Annual Report to the Nation on the Status of Cancer, 1975–2012
Death rates from all cancers combined for men and women continued to fall in the United States between 2003 and 2012. The findings are from an “Annual Report to the Nation on the Status of Cancer,” coauthored by researchers from the Centers for Disease Control and Prevention, the North American Association of Central Cancer Registries, the National Cancer Institute, and the American Cancer Society.
- From 2003 to 2012, the overall cancer death rates for both sexes combined went down by 1.5% per year.
- During the same time period, incidence rates (new cancer cases that are diagnosed per 100,000 people) went down for men and stayed about the same for women.
- Cancer incidence rates keep dropping mainly because more people are doing things to prevent cancer. For example, many people have quit smoking, leading to fewer cases of lung cancer.
- Better treatments and screening tests that can find cancer early are helping to lower cancer death rates.
Special Feature: Liver Cancer
Unlike most other kinds of cancer, liver cancer incidence and death rates are going up. From 2008 to 2012, the liver cancer incidence rate went up an average of 2.3% per year, and the liver cancer death rate went up by an average of 2.8% per year for men and 3.4% per year for women. About twice as many men as women get liver cancer.
What Causes Liver Cancer?
- In the United States, hepatitis C causes about 20% of liver cancers. People born between 1945 and 1965 are most likely to have hepatitis C.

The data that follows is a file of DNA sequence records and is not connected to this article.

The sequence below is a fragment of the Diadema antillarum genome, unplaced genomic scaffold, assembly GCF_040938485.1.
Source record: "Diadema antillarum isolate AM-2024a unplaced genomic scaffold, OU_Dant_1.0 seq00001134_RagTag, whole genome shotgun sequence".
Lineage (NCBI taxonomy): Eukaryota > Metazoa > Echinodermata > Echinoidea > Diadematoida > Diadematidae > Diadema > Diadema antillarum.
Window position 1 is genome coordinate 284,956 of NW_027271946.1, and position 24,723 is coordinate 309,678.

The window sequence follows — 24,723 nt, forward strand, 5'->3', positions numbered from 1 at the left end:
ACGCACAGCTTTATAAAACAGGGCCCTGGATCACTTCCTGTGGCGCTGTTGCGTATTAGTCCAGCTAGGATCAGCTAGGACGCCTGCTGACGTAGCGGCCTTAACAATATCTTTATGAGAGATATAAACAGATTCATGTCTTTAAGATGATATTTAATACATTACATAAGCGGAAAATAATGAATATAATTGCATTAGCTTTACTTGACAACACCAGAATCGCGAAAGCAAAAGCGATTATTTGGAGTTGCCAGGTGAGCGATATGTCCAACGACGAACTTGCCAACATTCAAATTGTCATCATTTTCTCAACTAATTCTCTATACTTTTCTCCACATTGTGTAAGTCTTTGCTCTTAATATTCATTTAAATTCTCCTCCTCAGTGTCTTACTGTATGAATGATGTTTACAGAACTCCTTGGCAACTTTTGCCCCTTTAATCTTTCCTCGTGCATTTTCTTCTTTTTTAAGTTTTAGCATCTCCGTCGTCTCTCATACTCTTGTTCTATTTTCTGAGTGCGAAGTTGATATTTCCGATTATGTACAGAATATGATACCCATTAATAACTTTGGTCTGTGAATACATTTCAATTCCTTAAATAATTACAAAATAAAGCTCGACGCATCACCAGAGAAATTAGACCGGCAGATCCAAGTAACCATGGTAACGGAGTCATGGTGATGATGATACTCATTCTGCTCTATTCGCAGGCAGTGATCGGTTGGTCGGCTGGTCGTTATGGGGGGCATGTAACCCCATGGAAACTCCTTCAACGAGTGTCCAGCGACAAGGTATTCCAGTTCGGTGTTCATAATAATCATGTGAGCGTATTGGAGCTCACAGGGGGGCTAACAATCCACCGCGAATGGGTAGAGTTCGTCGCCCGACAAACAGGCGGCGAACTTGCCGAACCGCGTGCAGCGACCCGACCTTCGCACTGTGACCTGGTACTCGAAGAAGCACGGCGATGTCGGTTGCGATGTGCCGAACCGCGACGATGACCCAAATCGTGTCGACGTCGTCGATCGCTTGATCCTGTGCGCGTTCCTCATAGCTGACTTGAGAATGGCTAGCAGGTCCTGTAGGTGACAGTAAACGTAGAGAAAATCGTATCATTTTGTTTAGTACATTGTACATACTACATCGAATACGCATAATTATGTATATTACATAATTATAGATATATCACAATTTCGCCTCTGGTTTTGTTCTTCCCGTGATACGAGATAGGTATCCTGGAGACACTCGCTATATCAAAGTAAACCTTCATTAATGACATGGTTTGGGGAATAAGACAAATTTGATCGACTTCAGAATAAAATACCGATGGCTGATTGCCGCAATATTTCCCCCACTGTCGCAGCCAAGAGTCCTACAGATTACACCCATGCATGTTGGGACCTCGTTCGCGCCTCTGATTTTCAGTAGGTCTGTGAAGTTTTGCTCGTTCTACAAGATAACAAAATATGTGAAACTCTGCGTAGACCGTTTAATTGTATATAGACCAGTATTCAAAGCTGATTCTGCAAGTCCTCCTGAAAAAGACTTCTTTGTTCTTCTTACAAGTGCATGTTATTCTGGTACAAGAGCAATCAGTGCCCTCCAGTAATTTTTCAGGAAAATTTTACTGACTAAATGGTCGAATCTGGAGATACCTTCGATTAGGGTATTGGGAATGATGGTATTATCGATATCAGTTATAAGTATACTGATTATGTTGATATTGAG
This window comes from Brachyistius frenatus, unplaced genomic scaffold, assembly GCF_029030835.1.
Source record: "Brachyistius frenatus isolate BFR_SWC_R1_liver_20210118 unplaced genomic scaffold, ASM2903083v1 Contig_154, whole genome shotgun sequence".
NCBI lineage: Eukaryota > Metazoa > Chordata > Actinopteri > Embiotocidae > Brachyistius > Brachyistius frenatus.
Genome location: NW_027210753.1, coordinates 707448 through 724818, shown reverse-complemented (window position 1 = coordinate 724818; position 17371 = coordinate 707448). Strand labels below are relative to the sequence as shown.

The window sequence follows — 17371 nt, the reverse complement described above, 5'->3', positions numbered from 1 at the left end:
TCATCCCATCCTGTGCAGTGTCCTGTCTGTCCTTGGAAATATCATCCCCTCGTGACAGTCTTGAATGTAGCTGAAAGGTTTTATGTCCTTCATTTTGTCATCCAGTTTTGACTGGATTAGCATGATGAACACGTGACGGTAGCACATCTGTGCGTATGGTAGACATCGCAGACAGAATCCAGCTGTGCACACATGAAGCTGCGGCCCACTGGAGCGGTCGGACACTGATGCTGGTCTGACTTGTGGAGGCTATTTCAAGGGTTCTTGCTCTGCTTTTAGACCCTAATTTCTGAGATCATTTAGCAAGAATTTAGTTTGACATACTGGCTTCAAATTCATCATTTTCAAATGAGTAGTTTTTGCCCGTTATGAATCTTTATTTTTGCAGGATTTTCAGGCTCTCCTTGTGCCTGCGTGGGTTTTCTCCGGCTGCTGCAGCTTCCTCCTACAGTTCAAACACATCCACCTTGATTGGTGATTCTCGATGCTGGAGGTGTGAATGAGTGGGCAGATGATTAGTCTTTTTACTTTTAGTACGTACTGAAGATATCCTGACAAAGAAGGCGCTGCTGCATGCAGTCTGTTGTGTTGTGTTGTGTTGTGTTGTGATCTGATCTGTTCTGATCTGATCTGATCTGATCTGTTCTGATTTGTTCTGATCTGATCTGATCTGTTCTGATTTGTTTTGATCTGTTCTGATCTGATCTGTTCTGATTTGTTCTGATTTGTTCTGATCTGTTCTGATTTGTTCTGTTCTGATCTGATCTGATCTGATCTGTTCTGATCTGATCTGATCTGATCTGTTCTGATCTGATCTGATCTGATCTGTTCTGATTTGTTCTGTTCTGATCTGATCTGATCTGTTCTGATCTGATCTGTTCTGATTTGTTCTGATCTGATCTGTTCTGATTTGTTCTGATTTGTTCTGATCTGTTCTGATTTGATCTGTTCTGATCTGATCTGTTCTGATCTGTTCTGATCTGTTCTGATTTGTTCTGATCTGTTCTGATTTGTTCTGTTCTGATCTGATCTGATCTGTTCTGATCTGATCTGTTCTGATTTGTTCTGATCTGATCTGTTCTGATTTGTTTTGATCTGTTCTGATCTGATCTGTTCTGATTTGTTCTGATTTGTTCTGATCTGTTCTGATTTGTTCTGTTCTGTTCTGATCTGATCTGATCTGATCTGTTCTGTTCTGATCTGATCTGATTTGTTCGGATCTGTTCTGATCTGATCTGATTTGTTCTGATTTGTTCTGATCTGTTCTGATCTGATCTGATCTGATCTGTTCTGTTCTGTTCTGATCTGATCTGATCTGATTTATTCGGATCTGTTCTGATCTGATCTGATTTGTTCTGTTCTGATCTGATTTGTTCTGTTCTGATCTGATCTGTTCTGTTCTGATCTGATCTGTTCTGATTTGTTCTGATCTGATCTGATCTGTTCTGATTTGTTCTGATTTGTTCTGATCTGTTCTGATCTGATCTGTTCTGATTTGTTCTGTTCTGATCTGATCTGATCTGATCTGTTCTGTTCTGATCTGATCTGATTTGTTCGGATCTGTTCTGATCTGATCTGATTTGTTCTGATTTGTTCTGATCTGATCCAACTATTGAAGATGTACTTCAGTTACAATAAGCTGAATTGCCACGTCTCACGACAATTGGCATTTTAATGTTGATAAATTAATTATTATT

- Having hepatitis B also raises the risk for liver cancer. Asians and Pacific Islanders, especially Asians not born in the United States, are most likely to have hepatitis B.
- Obesity, type 2 diabetes, and drinking too much alcohol can cause cirrhosis, or scarring of the liver, which can lead to liver cancer.
How Can I Reduce My Risk for Liver Cancer?
You can lower your risk of getting liver cancer in the following ways—
- Get vaccinated against hepatitis B infection. The hepatitis B vaccine is recommended for all babies at birth and for adults who may be at increased risk.
- Get tested for hepatitis C, and get treated if you have it.
- Don’t drink too much alcohol.
- Keep a healthy weight and prevent diabetes.
Ryerson AB, Eheman CR, Altekruse SF, Ward JW, Jemal A, Sherman RL, Henley SJ, Holtzman D, Lake A, Noone AM, Anderson RN, Ma J, Ly KN, Cronin KA, Penberthy L, Kohler BA. Annual Report to the Nation on the Status of Cancer, 1975-2012, featuring the increasing incidence of liver cancer.external icon Cancer 2016;122(9):1312–1337.
Cancer death rates in this country are decreasing. Death rates from cancer have decreased since the 1990s for adults, and the 1970s for children.
Incidence (new cancers diagnosed) rates decreased in men and remained stable in women.
New liver cancer cases and deaths are on the rise in the U.S.
Rates of new liver cancer cases went up 38% from 2003 to 2012. Almost 23,000 people died from liver cancer in 2012. This is a 56% increase in deaths since 2003. Men died from liver cancer at more than twice the rate of women.
Lower your chances of getting liver cancer
Many liver cancer cases are related to the hepatitis B virus or hepatitis C virus.
- Get tested for hepatitis C if you were born from 1945 to 1965 (baby boomers). People born during these years are more likely to have hepatitis C than other adults.
- There is a vaccine against hepatitis B. Talk to your health care provider about getting vaccinated.
- Avoid drinking too much alcohol; liver cancer deaths are related to excessive alcohol use.
- You may be able to lower your chances of getting liver cancer by maintaining a healthy body weight and preventing diabetes.